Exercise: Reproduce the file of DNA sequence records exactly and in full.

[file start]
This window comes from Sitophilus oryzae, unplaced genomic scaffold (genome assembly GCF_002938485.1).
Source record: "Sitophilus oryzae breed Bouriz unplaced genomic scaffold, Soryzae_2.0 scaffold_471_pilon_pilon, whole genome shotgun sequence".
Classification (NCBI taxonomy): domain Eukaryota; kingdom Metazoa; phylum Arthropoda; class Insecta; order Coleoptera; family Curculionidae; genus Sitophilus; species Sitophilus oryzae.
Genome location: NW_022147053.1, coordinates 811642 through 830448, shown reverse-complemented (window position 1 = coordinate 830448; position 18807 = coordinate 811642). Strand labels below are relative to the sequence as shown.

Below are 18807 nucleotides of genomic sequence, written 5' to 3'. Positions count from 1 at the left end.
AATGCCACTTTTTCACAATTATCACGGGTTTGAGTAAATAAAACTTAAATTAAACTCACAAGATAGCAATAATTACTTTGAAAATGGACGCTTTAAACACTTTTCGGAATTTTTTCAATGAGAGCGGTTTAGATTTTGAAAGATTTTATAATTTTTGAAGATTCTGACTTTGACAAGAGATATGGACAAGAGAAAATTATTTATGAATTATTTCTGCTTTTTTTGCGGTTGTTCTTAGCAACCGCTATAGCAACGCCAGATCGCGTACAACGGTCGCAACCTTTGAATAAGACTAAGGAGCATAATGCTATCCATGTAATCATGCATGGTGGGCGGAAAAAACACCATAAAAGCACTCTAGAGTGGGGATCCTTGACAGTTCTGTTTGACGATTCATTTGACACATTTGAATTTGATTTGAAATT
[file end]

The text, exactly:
This window comes from Sitophilus oryzae, unplaced genomic scaffold (genome assembly GCF_002938485.1).
Source record: "Sitophilus oryzae breed Bouriz unplaced genomic scaffold, Soryzae_2.0 scaffold_471_pilon_pilon, whole genome shotgun sequence".
Classification (NCBI taxonomy): domain Eukaryota; kingdom Metazoa; phylum Arthropoda; class Insecta; order Coleoptera; family Curculionidae; genus Sitophilus; species Sitophilus oryzae.
Genome location: NW_022147053.1, coordinates 811642 through 830448, shown reverse-complemented (window position 1 = coordinate 830448; position 18807 = coordinate 811642). Strand labels below are relative to the sequence as shown.

Below are 18807 nucleotides of genomic sequence, written 5' to 3'. Positions count from 1 at the left end.
AATGCCACTTTTTCACAATTATCACGGGTTTGAGTAAATAAAACTTAAATTAAACTCACAAGATAGCAATAATTACTTTGAAAATGGACGCTTTAAACACTTTTCGGAATTTTTTCAATGAGAGCGGTTTAGATTTTGAAAGATTTTATAATTTTTGAAGATTCTGACTTTGACAAGAGATATGGACAAGAGAAAATTATTTATGAATTATTTCTGCTTTTTTTGCGGTTGTTCTTAGCAACCGCTATAGCAACGCCAGATCGCGTACAACGGTCGCAACCTTTGAATAAGACTAAGGAGCATAATGCTATCCATGTAATCATGCATGGTGGGCGGAAAAAACACCATAAAAGCACTCTAGAGTGGGGATCCTTGACAGTTCTGTTTGACGATTCATTTGACACATTTGAATTTGATTTGAAATT